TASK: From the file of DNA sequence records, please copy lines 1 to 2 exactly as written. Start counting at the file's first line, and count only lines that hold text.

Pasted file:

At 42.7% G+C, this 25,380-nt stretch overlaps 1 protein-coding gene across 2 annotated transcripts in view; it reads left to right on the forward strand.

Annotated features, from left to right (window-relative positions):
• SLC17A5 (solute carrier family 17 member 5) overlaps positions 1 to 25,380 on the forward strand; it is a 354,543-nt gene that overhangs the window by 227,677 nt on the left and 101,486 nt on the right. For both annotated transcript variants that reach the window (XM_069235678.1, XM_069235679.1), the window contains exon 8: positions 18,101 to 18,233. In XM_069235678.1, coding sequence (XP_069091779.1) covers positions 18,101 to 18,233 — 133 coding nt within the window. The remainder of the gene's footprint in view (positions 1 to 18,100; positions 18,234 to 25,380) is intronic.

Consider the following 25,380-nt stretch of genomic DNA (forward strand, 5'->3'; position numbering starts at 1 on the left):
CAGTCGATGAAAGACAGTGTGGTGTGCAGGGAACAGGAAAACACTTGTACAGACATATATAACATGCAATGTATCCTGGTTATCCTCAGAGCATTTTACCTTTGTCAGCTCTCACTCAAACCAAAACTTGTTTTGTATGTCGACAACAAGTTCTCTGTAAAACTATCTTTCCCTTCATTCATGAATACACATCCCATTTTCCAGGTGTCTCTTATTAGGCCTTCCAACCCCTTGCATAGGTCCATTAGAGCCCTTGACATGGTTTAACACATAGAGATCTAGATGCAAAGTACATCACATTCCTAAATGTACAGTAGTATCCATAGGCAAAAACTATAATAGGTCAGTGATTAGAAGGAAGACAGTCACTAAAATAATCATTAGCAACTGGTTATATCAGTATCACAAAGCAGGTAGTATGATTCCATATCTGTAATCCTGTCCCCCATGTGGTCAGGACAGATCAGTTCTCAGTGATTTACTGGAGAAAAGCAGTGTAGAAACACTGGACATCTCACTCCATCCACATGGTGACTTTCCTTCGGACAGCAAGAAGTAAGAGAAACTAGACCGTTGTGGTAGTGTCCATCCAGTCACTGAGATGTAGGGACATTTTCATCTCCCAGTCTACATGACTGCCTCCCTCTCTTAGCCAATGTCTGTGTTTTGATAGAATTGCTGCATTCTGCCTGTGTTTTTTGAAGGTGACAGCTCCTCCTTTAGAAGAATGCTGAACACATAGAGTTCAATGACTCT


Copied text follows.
At 42.7% G+C, this 25,380-nt stretch overlaps 1 protein-coding gene across 2 annotated transcripts in view; it reads left to right on the forward strand.

Annotated features, from left to right (window-relative positions):